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U.S. President Joe Biden speaks before signing executive orders related to immigration, in the Oval Office of the White House, in Washington, on Feb. 2, 2021.SAUL LOEB/AFP/Getty Images

Getting a splash of credibility these days is the notion that Joe Biden will usher in a new era of far-reaching progressivism, just as Franklin Delano Roosevelt did.

Succeeding arch-conservatives Herbert Hoover and Calvin Coolidge, FDR’s subduing of laissez-faire capitalism touched off a big-government era which, encompassing the likes of Lyndon Johnson’s war on poverty, ran for more than four decades.

The era came to a close with the crippling economic stagflation of the late 1970s, which crushed Jimmy Carter and led to the ascendancy of Ronald Reagan, who preached small government, tax cuts and, as liberals saw it, a greed-is-good ethic.

The Gipper built on his big triumph in 1980 by winning 49 of 50 states in 1984. Sensing the nation’s mood shift, Democrats took to more moderate ways. Bill Clinton went Republican-lite. After George W. Bush, Barack Obama stirred hopes of a Rooseveltian turn but his progressivism was tempered. Fearful of a right-side backlash, he was hesitant to take on Wall Street and monopoly capitalism. The backlash came anyway in the form of Tea Party populism, which set the stage for the authoritarian demagoguery of Donald J. Trump.

With his lurid excesses, the conservative tide, which also extended 40 years, has ebbed – or so the theory goes – and a new cycle now dawns.

Two existential crises, the coronavirus pandemic and climate change, not to mention the worst economic contraction since the Second World War, necessitate a return to big, bold FDR-styled activism.

And President Joe Biden, having tacked moderate for no less than a half a century, comes on as the unlikely executor of the most leftist agenda in 90 years.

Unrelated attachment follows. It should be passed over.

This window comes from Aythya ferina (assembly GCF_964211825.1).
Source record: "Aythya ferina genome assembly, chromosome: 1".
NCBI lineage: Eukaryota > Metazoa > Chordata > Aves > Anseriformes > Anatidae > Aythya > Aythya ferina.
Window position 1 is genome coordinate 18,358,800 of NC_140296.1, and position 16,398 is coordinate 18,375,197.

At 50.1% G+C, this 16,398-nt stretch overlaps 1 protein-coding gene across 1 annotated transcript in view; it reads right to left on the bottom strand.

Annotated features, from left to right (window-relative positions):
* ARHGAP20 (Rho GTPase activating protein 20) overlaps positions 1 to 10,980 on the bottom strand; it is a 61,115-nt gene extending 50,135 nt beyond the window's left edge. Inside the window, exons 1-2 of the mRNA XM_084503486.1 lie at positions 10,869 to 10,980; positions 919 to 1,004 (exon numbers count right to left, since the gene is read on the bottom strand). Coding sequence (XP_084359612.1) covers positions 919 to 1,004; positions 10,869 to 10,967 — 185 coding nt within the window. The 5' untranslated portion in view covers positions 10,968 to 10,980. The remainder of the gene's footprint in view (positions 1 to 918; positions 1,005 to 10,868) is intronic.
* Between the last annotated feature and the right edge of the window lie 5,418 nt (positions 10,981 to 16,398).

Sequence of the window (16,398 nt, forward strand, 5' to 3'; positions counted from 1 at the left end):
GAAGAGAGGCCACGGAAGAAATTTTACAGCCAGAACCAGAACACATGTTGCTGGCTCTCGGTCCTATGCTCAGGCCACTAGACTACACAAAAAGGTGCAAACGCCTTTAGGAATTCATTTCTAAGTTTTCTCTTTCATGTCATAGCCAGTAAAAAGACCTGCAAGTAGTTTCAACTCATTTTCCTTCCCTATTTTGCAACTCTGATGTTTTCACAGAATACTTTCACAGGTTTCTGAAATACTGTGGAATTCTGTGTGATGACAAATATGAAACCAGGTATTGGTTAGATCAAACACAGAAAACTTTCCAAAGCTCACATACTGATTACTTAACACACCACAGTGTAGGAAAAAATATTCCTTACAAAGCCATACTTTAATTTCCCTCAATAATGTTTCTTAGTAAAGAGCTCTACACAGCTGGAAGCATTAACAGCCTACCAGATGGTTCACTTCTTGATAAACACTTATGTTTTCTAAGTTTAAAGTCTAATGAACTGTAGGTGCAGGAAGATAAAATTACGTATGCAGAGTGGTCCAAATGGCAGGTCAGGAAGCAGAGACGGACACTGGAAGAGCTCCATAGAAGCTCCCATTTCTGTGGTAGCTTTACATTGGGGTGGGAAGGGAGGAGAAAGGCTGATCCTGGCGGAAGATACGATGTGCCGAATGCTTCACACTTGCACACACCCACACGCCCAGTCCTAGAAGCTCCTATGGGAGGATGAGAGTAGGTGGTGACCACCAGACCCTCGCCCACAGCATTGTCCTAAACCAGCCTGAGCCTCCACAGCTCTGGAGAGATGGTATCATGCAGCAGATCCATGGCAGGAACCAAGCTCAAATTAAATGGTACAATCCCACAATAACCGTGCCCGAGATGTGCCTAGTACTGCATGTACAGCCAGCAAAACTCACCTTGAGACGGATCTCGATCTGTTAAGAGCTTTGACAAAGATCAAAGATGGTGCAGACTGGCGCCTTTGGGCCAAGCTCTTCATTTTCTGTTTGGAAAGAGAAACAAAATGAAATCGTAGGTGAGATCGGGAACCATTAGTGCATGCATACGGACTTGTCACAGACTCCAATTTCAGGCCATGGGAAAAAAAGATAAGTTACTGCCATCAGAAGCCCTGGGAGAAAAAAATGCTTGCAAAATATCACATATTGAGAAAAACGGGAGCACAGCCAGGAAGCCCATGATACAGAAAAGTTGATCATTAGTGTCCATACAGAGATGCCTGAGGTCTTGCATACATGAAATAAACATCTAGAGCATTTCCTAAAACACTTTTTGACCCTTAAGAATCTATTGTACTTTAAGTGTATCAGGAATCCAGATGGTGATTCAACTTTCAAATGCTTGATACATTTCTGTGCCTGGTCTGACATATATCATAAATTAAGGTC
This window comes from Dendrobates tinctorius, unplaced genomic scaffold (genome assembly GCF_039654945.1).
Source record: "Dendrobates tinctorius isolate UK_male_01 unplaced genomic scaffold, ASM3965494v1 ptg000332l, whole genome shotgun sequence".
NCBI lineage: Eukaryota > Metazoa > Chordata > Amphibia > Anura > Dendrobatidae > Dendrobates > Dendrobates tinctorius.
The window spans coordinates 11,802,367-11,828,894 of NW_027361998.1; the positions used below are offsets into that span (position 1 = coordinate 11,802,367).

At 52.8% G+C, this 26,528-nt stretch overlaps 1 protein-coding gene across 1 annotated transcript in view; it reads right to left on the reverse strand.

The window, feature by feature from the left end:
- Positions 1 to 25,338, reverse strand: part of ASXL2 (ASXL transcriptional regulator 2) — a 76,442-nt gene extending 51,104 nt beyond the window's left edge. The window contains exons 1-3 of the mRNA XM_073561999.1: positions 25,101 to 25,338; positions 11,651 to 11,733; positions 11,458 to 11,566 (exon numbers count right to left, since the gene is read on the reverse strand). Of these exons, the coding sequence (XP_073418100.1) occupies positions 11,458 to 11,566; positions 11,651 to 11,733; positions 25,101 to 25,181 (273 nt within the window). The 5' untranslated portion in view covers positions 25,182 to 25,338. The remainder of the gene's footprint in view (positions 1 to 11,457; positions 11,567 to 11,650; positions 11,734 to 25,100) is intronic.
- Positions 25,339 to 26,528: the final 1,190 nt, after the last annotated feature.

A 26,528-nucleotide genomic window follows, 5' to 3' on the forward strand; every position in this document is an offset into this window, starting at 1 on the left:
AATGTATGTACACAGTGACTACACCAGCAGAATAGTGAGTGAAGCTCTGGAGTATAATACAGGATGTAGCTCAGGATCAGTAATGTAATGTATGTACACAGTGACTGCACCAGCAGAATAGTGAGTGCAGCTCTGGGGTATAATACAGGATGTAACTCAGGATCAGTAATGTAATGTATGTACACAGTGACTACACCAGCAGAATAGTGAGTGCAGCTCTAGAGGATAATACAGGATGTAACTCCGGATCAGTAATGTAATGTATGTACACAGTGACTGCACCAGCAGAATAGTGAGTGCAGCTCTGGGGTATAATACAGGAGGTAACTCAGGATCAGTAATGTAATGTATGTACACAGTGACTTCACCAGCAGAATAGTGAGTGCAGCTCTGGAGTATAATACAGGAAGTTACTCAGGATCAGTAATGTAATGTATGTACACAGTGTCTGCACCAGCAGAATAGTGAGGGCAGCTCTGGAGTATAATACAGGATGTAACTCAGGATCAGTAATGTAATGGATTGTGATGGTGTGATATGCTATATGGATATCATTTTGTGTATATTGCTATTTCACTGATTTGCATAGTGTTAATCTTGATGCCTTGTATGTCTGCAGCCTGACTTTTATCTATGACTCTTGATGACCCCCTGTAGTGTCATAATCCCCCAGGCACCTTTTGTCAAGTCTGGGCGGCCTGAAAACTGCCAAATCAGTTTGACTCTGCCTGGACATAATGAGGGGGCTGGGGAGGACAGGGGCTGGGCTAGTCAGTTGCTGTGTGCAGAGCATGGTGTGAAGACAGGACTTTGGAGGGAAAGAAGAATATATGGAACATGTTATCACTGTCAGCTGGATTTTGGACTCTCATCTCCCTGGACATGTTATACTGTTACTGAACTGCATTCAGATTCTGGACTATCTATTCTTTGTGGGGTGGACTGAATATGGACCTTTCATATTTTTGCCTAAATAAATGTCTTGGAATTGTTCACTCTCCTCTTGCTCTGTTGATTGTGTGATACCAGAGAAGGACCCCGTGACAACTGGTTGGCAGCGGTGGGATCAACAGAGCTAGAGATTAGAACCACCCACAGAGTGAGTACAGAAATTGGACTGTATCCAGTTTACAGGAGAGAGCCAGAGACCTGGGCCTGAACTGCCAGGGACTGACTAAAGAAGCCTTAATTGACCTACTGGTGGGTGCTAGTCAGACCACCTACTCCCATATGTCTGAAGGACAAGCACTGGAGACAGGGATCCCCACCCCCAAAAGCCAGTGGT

That agenda includes a mammoth economic stimulus program with government handouts galore; sweeping measures to confront the climate crisis; tax hikes on big money earners, on capital gains, on corporations; steps to institute a US$15-an-hour minimum wage for federal employees and contractors; plans for expanded medical coverage and a sweeping overhaul of immigration laws, including a path to citizenship for undocumented immigrants. A Canada-inspired child tax credit that would send monthly payments to most American parents is also in the works.

On climate change, the torrent of Biden measures, says Bill McKibben, a founder of the grassroots climate campaign, signal the death knell of the fossil-fuel era. It’s “the end of one epoch and the beginning of another.”

Much sounds promising for a long run of liberalism until some of today’s realities are considered, realities that Roosevelt did not have to confront.

Mr. Biden’s victory over Mr. Trump was not, by the numbers anyway, a realignment election like FDR’s big win 1932 or Mr. Reagan’s in 1980. He won by a much thinner margin. FDR faced a hostile Republican Party but not nearly as hostile as the troglodyte wing of today’s Grand Old Party.

This is the internet era, when truth is a moving target, when the public is much more susceptible to a sea of lies, when strait-jacketed party allegiances make consensus next to impossible.

This is not the 1940s, when Roosevelt had a world war to unify the country, to drive the economy, to secure his support.

Mr. Biden is governing under a constitution unsuited for the 21st century and subject to interpretation by a Supreme Court dominated by conservatives.

Many of Mr. Biden’s reforms are being taken through executive orders, which contradicts his vow to build unity through bipartisanship.

As he must have learned in serving eight years as Mr. Obama’s vice-president, gaining co-operation with the Republicans, whose policy agenda is completely at odds, is improbable. If Mr. Biden is to put many of his liberal reforms on the books, it will be through hardball tactics, which will enrage the right.

Mr. Biden, who is starting off with approval ratings much higher than Mr. Trump’s after his election, is 78. He may well have in mind a one-term presidency. That could play to his advantage, free him up, allow him to damn the torpedoes, and go for broke like Mr. Obama did not.

Political shifts follow cultural shifts. Given the multiple crises, given demographic ends, given the Trump crash-landing, the signs are that the zeitgeist tilts Democratic.

Much will depend on the strength of the opposition, on whether the Republican Party holds, or given its fractious condition, implodes. If it’s the latter, Democrats’ dreams of a long run at the helm are realistic.

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